The National, Thursday October 10th, 2013
DEPUTY Prime Minister Leo Dion (pictured), says there is an urgent need to change the Organic Law on Provincial Governments and Local Level Governments in line with changing times.
But he said the interest of the people should not be compromised.
He was opening the two-day inquiry into the law in Port Moresby yesterday, attended by provincial administrators around the country and national department heads, and in line with the Alotau Accord.
Dion, the Minister for Inter-Government Relations, said there were few laws in the country that were more central than this piece of legislation.
The Original Organic Law on Provincial Governments was adopted in 1976 with a reform in 1995.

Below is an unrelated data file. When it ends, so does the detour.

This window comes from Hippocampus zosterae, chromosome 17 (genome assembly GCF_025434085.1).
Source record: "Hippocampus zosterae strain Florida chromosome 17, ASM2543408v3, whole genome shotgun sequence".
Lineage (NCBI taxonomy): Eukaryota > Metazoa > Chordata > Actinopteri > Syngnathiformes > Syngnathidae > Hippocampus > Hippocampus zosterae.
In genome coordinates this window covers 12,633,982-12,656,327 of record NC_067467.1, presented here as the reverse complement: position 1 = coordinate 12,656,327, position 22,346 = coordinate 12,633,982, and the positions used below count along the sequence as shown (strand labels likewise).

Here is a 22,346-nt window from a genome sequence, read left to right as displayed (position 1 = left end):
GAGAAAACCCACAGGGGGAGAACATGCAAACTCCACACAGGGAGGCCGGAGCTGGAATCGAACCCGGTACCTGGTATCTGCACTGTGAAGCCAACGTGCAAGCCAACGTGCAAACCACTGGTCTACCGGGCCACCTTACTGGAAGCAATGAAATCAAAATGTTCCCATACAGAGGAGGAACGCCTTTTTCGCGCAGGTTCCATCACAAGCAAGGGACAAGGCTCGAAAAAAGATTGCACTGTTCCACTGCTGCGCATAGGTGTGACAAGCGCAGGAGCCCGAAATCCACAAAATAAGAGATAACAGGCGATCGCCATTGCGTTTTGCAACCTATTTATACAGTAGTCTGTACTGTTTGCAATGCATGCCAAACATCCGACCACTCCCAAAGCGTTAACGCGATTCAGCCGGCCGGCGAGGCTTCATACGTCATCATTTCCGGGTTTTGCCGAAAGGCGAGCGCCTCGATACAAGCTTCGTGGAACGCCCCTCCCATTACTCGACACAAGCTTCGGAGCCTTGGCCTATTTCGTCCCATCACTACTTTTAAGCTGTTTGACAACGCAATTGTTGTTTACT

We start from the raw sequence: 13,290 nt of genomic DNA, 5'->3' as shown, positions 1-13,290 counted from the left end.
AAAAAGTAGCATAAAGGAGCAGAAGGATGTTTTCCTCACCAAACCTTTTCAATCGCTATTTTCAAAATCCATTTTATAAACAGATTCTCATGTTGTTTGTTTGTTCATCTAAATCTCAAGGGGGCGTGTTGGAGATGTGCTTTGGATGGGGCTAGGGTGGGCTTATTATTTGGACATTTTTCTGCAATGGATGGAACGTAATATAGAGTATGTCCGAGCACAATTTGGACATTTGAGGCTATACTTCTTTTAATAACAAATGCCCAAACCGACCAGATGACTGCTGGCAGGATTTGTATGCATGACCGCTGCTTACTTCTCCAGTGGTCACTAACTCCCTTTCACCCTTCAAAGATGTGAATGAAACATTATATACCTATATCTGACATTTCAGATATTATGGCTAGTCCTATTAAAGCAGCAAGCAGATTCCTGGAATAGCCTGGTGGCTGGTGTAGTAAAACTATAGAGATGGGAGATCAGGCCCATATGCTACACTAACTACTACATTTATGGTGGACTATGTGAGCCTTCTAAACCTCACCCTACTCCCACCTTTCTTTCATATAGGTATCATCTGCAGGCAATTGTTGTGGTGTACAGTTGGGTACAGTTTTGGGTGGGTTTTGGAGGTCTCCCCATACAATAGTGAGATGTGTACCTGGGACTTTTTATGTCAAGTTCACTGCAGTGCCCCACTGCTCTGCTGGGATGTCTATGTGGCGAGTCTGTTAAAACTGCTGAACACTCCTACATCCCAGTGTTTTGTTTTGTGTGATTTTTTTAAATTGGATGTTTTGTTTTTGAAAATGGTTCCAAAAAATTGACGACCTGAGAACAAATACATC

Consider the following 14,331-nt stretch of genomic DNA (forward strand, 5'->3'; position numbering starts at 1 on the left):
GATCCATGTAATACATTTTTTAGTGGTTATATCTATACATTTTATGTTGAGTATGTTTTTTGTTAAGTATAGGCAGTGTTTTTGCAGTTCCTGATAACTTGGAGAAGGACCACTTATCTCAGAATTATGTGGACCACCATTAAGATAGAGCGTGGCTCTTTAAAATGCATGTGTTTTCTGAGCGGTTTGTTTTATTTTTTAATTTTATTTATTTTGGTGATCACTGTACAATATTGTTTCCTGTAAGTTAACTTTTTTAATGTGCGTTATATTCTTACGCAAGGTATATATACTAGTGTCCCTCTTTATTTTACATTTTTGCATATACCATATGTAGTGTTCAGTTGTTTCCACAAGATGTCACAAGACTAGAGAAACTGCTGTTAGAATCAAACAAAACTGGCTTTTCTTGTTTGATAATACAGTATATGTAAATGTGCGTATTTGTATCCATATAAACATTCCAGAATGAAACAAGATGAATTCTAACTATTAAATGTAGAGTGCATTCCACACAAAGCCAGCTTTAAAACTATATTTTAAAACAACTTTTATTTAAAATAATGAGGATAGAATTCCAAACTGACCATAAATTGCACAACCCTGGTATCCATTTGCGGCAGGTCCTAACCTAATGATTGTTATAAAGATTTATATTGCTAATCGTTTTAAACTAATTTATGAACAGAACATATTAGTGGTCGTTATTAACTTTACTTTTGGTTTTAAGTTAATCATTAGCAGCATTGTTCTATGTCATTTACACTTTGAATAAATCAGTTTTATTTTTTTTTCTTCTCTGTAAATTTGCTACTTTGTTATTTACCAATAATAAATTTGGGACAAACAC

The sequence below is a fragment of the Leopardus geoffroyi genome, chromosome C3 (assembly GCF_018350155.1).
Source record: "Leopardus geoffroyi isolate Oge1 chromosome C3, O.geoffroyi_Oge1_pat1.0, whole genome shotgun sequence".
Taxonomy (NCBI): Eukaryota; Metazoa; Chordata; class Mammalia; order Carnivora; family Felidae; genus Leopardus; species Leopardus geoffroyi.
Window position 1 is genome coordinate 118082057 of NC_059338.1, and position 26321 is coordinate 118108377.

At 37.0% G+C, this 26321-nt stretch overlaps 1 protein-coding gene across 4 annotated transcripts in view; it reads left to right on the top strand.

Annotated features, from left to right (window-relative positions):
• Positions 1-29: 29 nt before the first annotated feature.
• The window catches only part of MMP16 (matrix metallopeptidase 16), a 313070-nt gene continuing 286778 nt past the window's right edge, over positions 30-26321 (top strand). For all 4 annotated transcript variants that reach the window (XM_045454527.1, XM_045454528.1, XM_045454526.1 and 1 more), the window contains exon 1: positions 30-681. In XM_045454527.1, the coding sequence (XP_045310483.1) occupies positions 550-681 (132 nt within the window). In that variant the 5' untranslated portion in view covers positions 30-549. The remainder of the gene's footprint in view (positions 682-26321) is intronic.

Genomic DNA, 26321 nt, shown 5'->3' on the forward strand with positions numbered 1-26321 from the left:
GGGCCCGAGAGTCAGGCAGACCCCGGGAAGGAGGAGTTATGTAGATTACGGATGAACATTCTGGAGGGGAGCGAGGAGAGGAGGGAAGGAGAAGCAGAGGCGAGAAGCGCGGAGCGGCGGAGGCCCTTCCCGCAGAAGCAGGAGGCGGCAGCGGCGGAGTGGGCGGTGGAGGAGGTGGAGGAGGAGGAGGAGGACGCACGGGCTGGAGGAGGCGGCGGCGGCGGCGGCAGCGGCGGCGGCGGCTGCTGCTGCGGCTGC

This will be the third time for the law to be reviewed.
“I always refer to it as the spinal cord that serves as the central hub linking and directing Papua New Guinea’s political and administrative activities,” Dion said.
“The effectiveness of this spinal cord, however, is not assessed by how it is designed or crafted in words.
“Rather, it is measured by how best it serves the people – the very subjects in a democratic policy like ours.
“The people, as you all know, assess and define effectiveness and success in terms of tangible benefits that they receive. This is not a unique or peculiar trait to Papua New Guinea.”
Dion said therein lay the challenge that a proper review of the law should be taken into account.
“It should not merely be an academic or legal exercise that involves altering the law, so as to find a better fit and then declare a solution has been found,” he said.